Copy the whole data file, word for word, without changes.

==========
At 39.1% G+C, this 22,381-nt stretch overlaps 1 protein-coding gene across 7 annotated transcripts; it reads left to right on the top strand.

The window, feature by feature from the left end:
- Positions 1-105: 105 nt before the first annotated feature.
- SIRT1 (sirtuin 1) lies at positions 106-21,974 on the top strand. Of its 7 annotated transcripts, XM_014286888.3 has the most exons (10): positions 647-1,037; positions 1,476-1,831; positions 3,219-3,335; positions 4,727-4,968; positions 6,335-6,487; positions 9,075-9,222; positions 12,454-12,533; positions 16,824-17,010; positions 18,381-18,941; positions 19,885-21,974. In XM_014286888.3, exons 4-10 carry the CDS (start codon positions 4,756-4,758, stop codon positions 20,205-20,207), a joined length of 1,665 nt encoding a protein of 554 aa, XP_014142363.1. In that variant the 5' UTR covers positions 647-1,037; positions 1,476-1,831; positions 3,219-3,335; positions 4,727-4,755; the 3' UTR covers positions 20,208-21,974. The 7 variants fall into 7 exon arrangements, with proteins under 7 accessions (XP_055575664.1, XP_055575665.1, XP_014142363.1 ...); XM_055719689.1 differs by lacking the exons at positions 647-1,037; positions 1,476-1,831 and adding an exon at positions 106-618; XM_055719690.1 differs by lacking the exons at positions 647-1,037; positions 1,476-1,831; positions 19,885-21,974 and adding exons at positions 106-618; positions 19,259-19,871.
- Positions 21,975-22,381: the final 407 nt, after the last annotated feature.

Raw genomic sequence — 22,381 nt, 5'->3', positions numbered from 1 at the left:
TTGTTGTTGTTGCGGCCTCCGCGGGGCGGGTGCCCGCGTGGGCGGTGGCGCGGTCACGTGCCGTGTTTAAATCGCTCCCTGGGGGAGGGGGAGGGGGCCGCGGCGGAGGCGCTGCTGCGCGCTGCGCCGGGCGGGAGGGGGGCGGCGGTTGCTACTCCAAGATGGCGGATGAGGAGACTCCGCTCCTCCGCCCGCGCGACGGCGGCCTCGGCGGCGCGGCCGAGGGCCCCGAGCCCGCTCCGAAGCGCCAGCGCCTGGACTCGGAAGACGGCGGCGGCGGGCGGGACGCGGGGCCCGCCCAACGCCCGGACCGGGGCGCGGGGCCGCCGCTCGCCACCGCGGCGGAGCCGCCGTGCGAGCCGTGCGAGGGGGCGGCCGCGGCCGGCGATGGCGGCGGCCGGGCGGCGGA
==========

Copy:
At 39.1% G+C, this 22,381-nt stretch overlaps 1 protein-coding gene across 7 annotated transcripts; it reads left to right on the top strand.

The window, feature by feature from the left end:
- Positions 1-105: 105 nt before the first annotated feature.
- SIRT1 (sirtuin 1) lies at positions 106-21,974 on the top strand. Of its 7 annotated transcripts, XM_014286888.3 has the most exons (10): positions 647-1,037; positions 1,476-1,831; positions 3,219-3,335; positions 4,727-4,968; positions 6,335-6,487; positions 9,075-9,222; positions 12,454-12,533; positions 16,824-17,010; positions 18,381-18,941; positions 19,885-21,974. In XM_014286888.3, exons 4-10 carry the CDS (start codon positions 4,756-4,758, stop codon positions 20,205-20,207), a joined length of 1,665 nt encoding a protein of 554 aa, XP_014142363.1. In that variant the 5' UTR covers positions 647-1,037; positions 1,476-1,831; positions 3,219-3,335; positions 4,727-4,755; the 3' UTR covers positions 20,208-21,974. The 7 variants fall into 7 exon arrangements, with proteins under 7 accessions (XP_055575664.1, XP_055575665.1, XP_014142363.1 ...); XM_055719689.1 differs by lacking the exons at positions 647-1,037; positions 1,476-1,831 and adding an exon at positions 106-618; XM_055719690.1 differs by lacking the exons at positions 647-1,037; positions 1,476-1,831; positions 19,885-21,974 and adding exons at positions 106-618; positions 19,259-19,871.
- Positions 21,975-22,381: the final 407 nt, after the last annotated feature.

Raw genomic sequence — 22,381 nt, 5'->3', positions numbered from 1 at the left:
TTGTTGTTGTTGCGGCCTCCGCGGGGCGGGTGCCCGCGTGGGCGGTGGCGCGGTCACGTGCCGTGTTTAAATCGCTCCCTGGGGGAGGGGGAGGGGGCCGCGGCGGAGGCGCTGCTGCGCGCTGCGCCGGGCGGGAGGGGGGCGGCGGTTGCTACTCCAAGATGGCGGATGAGGAGACTCCGCTCCTCCGCCCGCGCGACGGCGGCCTCGGCGGCGCGGCCGAGGGCCCCGAGCCCGCTCCGAAGCGCCAGCGCCTGGACTCGGAAGACGGCGGCGGCGGGCGGGACGCGGGGCCCGCCCAACGCCCGGACCGGGGCGCGGGGCCGCCGCTCGCCACCGCGGCGGAGCCGCCGTGCGAGCCGTGCGAGGGGGCGGCCGCGGCCGGCGATGGCGGCGGCCGGGCGGCGGA